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Parties finalise their lists for next month’s Israeli election

Feb 5, 2021 | Ahron Shapiro

Israel elections

Registration of parties for Israel’s March 23 national election closed last night, bringing into focus the political battle lines for the upcoming campaign and closing the window for smaller parties to merge and reduce the risk of falling under the electoral threshold of 3.25 percent on Election Day.

This week, several parties that have been polling poorly announced they were withdrawing from the race. On the left, these include: Moshe Ya’alon’s Telem party – a former faction of Blue and White; the “Israelis” party of Tel Aviv Mayor Ron Huldai; and Ofer Shelah’s left-leaning Tnufa party.

Meanwhile, on the right side of politics, Jewish Home party leader Hagit Moshe announced she would have her party sit out the next election and endorse Naftali Bennett’s Yamina party rather than agree to merge with Betzalel Smotrich’s Religious Zionist party. Under pressure from Israeli Prime Minister Binyamin Netanyahu to avoid wasting votes for the right-wing bloc, the Religious Zionist party had earlier made the controversial decision of running together with Itamar Ben-Gvir’s far-right Otzma Yehudit (Jewish Power) party.

Otzma Yehudit’s leaders openly sympathise with the late far-right anti-Arab demagogue Rabbi Meir Kahane. One of them, Michael Ben-Ari, was banned from running for the Knesset in the April 2019 Israeli legislative election over extreme statements he had made, even if Otzma Yehudit’s party platform itself is careful to avoid taking any stance that would lead to their party being disqualified entirely, like Kahane’s Kach was in 1988. To say the party’s support is marginal would be an understatement. In the last election, Otzma Yehudit received under 20,000 votes, a dismal 0.42% of the national vote.

The other major recent development is the division of the Joint List of Arab parties into two entities. The leftist and nationalist Balad, Ta’al and (Jewish-Arab Communist) Hadash will be remaining together and led by Hadash’s Ayman Odeh, while the Islamist Ra’am party, led by Monsour Abbas, will be running on its own.

As in every Israeli election, the new prime minister is determined by his or her ability to form a governing coalition that has the support of a majority of Knesset members – at least 61 out of 120 seats – or the equivalent with support on confidence motions from parties that remain outside of the coalition.

With the party lists now fixed, the battle in this election, even more than the past three previous ones that have been held since April 2019, is over the parties that would be willing to join a coalition led by Likud leader and current PM Binyamin Netanyahu and those that aren’t. Netanyahu is of course currently in the midst of a drawn-out legal trial on corruption allegations.

As the political map stands today, the parties in the pro-Netanyahu bloc, listed in order of size, are the Likud followed by the ultra-Orthodox parties Shas, led by Aryeh Deri and United Torah Judaism, now led by Moshe Gafni and the aforementioned Religious Zionist party – the latter polling close to the electoral threshold.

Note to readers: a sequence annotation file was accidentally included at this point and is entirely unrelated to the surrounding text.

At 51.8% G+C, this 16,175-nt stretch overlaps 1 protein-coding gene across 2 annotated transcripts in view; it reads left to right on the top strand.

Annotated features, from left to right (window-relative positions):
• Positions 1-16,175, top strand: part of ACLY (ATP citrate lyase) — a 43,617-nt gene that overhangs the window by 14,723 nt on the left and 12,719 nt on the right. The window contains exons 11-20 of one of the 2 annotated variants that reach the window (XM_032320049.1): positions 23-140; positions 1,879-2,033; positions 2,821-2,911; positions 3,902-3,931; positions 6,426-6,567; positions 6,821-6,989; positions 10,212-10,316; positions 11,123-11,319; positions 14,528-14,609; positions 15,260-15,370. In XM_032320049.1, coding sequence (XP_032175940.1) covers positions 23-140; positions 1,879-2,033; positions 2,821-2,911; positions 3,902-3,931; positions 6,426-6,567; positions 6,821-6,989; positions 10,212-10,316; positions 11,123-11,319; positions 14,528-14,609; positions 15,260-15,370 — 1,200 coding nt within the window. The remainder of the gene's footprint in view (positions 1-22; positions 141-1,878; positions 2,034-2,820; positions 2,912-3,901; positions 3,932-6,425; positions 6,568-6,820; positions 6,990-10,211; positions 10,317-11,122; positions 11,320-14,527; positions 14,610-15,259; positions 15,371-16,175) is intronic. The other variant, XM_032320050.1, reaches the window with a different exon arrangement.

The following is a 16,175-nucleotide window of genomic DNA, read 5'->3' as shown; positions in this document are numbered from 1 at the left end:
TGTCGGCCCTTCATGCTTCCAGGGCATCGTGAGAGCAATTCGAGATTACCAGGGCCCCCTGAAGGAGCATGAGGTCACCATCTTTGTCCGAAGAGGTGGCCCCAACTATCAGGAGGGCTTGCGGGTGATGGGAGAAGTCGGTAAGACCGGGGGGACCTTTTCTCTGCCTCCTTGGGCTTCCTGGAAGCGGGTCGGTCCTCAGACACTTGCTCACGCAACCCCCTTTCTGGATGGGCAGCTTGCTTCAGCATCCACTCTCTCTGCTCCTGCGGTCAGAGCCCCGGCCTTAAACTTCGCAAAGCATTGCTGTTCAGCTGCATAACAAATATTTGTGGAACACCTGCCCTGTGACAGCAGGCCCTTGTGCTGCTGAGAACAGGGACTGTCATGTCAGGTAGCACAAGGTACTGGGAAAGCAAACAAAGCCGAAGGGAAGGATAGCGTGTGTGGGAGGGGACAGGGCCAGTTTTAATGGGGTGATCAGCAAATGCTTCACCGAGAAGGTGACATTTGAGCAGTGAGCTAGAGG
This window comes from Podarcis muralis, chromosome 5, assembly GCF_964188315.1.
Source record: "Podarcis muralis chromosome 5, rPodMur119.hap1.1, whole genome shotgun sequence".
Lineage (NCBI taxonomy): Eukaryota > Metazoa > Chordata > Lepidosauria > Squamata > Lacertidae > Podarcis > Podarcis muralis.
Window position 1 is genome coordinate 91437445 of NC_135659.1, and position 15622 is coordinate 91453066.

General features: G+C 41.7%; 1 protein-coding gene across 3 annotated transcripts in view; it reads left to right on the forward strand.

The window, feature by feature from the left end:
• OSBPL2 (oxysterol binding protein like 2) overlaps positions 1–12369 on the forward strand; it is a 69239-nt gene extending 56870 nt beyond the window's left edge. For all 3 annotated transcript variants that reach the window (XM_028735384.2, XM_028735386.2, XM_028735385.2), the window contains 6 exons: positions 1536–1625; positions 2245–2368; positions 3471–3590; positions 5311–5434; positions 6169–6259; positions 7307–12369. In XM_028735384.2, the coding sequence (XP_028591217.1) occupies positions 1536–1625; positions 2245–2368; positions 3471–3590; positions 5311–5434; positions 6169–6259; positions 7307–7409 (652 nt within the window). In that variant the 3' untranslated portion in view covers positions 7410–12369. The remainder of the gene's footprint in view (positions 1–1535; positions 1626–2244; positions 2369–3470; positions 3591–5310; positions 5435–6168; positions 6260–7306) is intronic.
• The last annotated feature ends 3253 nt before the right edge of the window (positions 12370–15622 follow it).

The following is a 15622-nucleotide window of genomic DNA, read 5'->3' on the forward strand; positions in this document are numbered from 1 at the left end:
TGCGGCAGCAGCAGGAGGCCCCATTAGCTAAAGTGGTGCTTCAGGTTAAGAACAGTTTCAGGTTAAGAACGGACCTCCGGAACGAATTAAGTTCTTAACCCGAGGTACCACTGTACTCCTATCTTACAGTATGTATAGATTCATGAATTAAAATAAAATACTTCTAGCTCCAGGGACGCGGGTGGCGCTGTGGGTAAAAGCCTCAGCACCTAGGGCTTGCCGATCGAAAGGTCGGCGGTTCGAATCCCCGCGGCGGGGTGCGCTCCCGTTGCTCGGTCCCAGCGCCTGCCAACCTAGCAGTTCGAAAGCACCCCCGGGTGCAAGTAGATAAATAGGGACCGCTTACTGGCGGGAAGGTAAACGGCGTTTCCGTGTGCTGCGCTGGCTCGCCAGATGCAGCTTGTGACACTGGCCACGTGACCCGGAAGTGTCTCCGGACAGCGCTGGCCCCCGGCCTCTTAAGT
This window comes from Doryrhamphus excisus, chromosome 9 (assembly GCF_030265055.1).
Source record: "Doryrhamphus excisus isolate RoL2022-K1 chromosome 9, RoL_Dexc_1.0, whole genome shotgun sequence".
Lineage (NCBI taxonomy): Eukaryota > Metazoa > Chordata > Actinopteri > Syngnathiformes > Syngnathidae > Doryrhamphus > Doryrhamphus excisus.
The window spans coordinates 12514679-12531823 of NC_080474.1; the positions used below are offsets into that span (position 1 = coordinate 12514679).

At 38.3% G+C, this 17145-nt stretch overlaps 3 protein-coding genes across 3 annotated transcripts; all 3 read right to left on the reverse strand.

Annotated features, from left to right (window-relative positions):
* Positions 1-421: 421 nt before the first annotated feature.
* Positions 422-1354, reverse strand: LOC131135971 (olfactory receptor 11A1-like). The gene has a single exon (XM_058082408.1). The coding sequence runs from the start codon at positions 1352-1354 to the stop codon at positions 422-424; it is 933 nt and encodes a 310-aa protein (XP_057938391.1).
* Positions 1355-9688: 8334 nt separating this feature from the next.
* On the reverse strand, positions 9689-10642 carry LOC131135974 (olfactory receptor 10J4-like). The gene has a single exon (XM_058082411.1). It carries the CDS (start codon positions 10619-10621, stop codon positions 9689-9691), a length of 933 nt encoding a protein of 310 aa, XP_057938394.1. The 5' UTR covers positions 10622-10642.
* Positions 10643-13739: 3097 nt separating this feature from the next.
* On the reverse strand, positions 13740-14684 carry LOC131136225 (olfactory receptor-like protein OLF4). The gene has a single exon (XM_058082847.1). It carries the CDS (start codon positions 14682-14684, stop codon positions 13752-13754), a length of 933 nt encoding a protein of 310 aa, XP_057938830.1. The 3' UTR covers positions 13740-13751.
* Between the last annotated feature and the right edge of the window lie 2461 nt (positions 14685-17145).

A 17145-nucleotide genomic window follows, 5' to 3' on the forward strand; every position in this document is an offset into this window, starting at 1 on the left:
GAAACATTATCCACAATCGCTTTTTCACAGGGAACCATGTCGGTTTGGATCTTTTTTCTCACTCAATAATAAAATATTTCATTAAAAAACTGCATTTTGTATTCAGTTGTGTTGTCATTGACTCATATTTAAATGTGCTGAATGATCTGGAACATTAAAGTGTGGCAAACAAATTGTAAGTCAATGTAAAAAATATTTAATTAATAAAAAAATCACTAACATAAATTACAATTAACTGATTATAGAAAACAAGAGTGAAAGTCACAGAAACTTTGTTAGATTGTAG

The parties in the anti-Netanyahu bloc are, in order of size, Yair Lapid’s Yesh Atid party, former Likudnik Gideon Sa’ar’s New Hope, Avigdor Lieberman’s Yisrael Beitenu, the (now reduced) Joint List, the Merav Michaeli-led Labor, Nitzan Horowitz’s Meretz, and Benny Gantz’s Blue and White party – which won 35 seats in April 2019 but split over agreeing to a unity government with Netanyahu last year and the remaining segment is being severely punished by its voters. It might not achieve the threshold to make it into the Knesset next month, according to some polls.

Besides Blue and White, Labor and Meretz have also at times appeared to struggle to get their poll numbers significantly higher than the electoral threshold (though in recent weeks they appear to have solidified adequate votes). Despite the risks, the parties ultimately resisted the pressure to merge in part or in whole, raising the possibility that crucial anti-Netanyahu votes may be wasted if either of these three parties fail to enter the Knesset.

Recent polls are entirely unclear whether Netanyahu is likely to be returned to office, or be replaced or whether the next election will again end in a stalemate where neither side has the numbers to form a coalition. Another election would then need to be called, such as what happened most recently following the election of the 22nd Knesset in September 2019. But after four elections in two years, a majority of election-weary Israelis would almost certainly prefer any other scenario to a fifth ballot.

In future coalition scenarios, the wildcards look to be the previously mentioned Yamina party and Ra’am. Yamina has polled anywhere from ten to 20 seats and has the potential to be the kingmaker in any government given that it has remained carefully ambiguous about whether it would join a Netanyahu-led coalition, even while criticising him strongly. Meanwhile, Ra’am is flirting with the electoral threshold but has recently made headlines by not ruling out coming to some sort of arrangement with Netanyahu in exchange for concrete benefits for Israeli Arab communities, a historically unprecedented stance for an Arab-dominated party in Israel.

The New Economic Party, a niche party focusing on reviving Israel’s economy in the wake of the Covid-19 pandemic, is polling under the electoral threshold but remains in the race and might also be categorised as a wildcard.

Photo credit: Heinrich-Böll-Stiftung, via Wikipedia

 

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